Skill Gap Making Engineering, Medical and Technical Jobs Difficult to Fill
Press release from the issuing company
Tuesday, November 8th, 2011
More than one-half of organizations are having difficulty finding skilled workers for specific job openings, with engineering, medical, technical and executive positions especially hard to fill, according to a new poll by the Society for Human Resource Management (SHRM).
SHRM's poll —The Ongoing Impact of the Recession — Recruiting and Skill Gaps— takes a detailed look into what SHRM'sLeading Indicators of National Employmenthas reported this year — that industries in both the manufacturing and service sectors are having a tough time finding skilled workers for some of their job openings.
Fifty-two percent of respondents said their organizations were having a difficult time recruiting for specific jobs. High-tech companies (71 percent) and manufacturers (68 percent) were more likely to be having difficulty than financial firms (49 percent). Professional services (59 percent), and construction, mining, oil and gas companies (51 percent) reported a harder time than state and local governments (33 percent) and the federal government (31 percent).
"American businesses are facing a paradox — high unemployment and the inability to fill key jobs in their organizations," saidMark Schmit, vice president for research at SHRM. "Our research shows that gaps between unemployed American workers' skills and those required for open jobs inthe United Statesare a major reason for this seemingly unlikely contradiction. It follows logically that if key jobs cannot be filled in organizations, then other less critical jobs requiring less skill cannot be created either because the organizations' growth potential is stunted. Thus, the cycle of low or no job growth continues."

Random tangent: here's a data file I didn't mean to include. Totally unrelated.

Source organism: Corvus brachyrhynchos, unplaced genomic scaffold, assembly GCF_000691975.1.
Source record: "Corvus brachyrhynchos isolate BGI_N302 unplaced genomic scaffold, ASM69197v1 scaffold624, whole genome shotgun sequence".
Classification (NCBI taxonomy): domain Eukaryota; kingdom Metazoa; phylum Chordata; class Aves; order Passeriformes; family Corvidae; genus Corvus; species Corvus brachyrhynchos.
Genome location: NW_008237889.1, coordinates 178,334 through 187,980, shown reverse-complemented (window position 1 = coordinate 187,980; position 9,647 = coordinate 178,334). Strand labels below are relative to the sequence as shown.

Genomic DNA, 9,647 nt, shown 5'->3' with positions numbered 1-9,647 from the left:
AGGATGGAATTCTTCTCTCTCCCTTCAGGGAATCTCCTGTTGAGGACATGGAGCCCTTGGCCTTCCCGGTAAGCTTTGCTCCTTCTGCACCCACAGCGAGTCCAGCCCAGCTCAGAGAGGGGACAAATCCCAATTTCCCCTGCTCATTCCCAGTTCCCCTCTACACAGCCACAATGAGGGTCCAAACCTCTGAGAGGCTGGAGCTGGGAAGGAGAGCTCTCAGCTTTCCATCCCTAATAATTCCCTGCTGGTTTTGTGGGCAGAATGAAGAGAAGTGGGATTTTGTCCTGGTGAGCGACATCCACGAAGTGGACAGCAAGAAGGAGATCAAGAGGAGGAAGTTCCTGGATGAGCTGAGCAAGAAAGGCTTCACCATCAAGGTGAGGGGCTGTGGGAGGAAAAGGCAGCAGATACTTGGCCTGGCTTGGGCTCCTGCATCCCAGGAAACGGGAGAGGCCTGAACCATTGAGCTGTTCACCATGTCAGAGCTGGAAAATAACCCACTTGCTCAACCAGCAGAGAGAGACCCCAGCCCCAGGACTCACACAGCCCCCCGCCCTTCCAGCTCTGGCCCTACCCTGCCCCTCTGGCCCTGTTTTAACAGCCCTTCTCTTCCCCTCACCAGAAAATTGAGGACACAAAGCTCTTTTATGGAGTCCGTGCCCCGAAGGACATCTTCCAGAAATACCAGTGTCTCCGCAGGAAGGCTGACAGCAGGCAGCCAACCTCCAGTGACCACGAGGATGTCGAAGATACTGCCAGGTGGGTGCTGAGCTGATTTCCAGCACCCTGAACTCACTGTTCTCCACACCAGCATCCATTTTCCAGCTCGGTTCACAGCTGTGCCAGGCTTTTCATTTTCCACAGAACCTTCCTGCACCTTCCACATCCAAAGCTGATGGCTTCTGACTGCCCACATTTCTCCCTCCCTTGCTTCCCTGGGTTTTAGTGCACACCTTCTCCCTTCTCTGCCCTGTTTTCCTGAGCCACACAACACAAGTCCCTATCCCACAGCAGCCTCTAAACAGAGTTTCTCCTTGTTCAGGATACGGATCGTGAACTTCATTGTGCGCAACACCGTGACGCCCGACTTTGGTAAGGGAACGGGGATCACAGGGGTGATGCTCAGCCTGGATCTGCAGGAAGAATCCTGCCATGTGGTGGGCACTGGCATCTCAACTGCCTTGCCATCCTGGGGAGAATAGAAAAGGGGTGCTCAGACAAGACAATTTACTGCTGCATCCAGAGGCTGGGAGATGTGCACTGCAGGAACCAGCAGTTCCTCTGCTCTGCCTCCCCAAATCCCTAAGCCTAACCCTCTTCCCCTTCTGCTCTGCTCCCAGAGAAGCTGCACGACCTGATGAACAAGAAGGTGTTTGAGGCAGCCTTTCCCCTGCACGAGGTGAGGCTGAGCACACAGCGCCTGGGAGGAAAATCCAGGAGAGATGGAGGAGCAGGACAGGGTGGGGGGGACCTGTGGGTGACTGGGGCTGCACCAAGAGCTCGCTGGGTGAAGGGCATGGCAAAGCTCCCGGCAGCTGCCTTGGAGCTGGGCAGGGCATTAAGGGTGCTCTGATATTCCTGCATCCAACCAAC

What are the most difficult jobs to fill? The organizations that reported difficulty recruiting said: Engineers (with 88 percent of those respondents saying the position was somewhat or very difficult to fill); high-skilled medical positions (86 percent); high-skilled technical positions (85 percent); scientists (83 percent); and managers and executives (78 percent).
HR professionals at organizations having difficulty recruiting also reported gaps in basic knowledge and skills in job applicants. The top four skills gaps were: critical thinking/problem-solving (with 54 percent of those respondents saying that job applicants typically lack that skill); professionalism/work ethic (44 percent); written communication (41 percent); and leadership (39 percent).
The most common gaps in basic knowledge skills were:
- Writing in English
- Reading comprehension
- Speaking in English